Sitting in the Virgin Atlantic flight to London after 10 weeks in the field, I knew of one thing with absolute certainty – Kenya will rightfully own a piece of me forever.

Never have I found myself in a new country, expecting it to change me. But Kenya surpassed all unreasonable expectations. Seeing such diversity of nature, living in local communities, soaking in the culture, meeting small people with big dreams… I transformed myself.

All because I followed a basic survival model I like to call -

The informal definition of the word ‘adjust’ is to get used to a new situation by changing your ideas or the way you do things. It also beautifully encapsulates the 6 biggest lessons I learned in the field.

A for Accepting what you cannot change

In business school, we are taught that very few problems in the world have no solution. Well, in our fellowships, we saw lots of problems many of which had no immediate answers. Clients living 365 days a year without electricity, their children playing in sewage water infested with diseases. The B-school student in me wanted to fix it all. But I quickly realized that this is not a Columbia Business School case study.

Sometimes, the best thing to do is to put your bag down, look at one of the children whose life you so badly want to change, and share a few minutes of fun with him. Even though he will go back to where you found him, that moment will make you feel like you changed the world.

D for Desiring to experience new things

Spending all your free time in your rented apartment will only build loneliness and longing to return home. Instead, drink the Experience Kool-Aid and do all the wonderful things the country has to offer… may it be whitewater rafting, rock climbing or going on safaris. Besides the obvious reasons, this also adds serious credit to your balance sheet when the challenging moments are building the debit side.

J for Just do it

Many times, situations will call for stepping out of your comfort zone. Big time. My suggestion? The more you think about logistics, the more time you have wasted. If you visit a borrower and you find out the only way to her house is on the back of a Boda Boda with you on the baggage hold? Just. Do. It.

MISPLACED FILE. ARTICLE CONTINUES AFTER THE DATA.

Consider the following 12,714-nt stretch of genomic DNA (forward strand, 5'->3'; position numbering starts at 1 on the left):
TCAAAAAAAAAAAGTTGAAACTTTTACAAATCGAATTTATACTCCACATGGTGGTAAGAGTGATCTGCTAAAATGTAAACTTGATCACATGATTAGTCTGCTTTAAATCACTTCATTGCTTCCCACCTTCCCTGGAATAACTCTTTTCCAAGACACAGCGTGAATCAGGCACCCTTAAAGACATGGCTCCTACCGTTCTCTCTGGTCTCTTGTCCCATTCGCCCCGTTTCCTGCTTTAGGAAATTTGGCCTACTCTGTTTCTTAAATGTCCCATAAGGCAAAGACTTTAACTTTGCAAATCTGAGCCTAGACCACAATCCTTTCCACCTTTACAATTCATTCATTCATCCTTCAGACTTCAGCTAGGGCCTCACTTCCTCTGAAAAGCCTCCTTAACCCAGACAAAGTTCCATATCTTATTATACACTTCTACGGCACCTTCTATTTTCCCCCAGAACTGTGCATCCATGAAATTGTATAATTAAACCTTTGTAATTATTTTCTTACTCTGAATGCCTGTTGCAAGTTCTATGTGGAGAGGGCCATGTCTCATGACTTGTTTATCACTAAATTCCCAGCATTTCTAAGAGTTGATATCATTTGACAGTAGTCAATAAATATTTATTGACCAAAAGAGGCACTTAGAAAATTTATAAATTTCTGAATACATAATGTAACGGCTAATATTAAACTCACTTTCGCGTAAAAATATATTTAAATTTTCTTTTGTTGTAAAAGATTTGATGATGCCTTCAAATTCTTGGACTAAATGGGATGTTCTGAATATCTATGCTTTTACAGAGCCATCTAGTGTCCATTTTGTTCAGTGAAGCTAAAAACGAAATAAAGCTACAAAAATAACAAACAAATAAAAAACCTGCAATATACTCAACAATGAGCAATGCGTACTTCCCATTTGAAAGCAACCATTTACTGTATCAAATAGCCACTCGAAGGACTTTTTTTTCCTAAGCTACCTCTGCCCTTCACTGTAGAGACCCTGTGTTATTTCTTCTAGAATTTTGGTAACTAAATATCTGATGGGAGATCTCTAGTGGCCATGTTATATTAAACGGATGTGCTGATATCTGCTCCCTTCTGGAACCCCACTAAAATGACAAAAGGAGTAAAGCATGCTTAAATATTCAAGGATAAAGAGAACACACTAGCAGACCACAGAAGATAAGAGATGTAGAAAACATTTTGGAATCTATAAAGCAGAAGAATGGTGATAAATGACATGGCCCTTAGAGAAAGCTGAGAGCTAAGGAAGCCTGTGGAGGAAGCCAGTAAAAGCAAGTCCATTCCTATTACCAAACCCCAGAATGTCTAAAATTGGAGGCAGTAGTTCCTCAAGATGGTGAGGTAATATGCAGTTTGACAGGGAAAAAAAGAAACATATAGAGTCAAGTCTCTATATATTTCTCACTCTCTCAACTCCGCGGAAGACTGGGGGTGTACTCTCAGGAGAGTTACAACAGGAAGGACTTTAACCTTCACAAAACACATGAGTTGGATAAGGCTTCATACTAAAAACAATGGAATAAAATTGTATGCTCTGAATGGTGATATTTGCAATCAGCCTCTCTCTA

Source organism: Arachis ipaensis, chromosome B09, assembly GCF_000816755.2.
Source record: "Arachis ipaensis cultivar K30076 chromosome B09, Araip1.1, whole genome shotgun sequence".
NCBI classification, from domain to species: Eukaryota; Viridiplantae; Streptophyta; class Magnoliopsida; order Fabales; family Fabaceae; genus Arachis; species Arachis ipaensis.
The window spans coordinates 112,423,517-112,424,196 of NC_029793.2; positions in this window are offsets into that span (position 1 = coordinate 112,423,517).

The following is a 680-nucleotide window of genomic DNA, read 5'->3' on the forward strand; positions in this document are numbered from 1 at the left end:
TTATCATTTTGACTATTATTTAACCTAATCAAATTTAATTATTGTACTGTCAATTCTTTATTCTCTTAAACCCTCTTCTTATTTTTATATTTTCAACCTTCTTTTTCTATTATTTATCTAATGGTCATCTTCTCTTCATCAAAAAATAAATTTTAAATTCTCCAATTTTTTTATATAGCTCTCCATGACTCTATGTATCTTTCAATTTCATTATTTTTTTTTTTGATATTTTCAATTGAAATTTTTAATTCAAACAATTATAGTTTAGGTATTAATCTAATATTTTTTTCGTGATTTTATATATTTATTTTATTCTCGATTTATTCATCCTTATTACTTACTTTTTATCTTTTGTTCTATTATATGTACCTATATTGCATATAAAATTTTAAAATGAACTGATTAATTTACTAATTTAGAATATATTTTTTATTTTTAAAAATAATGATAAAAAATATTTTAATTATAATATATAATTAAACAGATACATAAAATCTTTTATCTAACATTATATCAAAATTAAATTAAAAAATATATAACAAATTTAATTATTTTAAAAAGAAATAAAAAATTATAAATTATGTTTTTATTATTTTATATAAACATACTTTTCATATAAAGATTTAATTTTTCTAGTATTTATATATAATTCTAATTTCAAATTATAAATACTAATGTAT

U for Understanding others traditions

Kenyans love tea. Very milky tea. I haven’t had a glass of milk since I was 8. I quickly learned that high quantities of milk in tea = you’ve made it in life. Milk used to be a rare commodity and is associated with a sign of wealth. Which is why offering tea with tons of milk is not done to make lactose-intolerant people like me suffer. I finally mastered the art of giving a super excited smile every time a cup of tea approached me, taking calculated sips, and finishing just enough for the remainder to go unnoticed.

S for Saving the best for last

In the olden times, archers used to save their best arrows for when the end was near. Similarly, fellows should not exhaust their best artillery in the beginning. Save a big adventure or experience for the end of your fellowship – it will serve as a buffer to prevent any tough situation on the field from getting you to the ‘trough of disillusionment.’

My last weekend in Kenya? Watching The Great Wilderbeast Migration in Masai Mara.

T for Trusting Kiva to make it all worthwhile

After 10 weeks of borrower visits, traveling to distant towns for trainings, long days and lots of adjustments, it’s priceless to know that Kivans are always there to check on your sanity. Whether its drinks with friends in the office, check-ins from the lovely staff in San Francisco, or the forever-exciting conversations on the Skype group chat called Kiva Love Machine, I knew for not one second was I alone.

KF19, I am envious of all of you. Congratulations and welcome to the field!

Muskan Chopra is a Kiva Fellow, working in Kenya this summer with Kiva Zip and Kiva Partner Faulu Kenya.  Find out how you can become a Kiva Fellow or just more information on kiva and microfinance in general on kiva.org.


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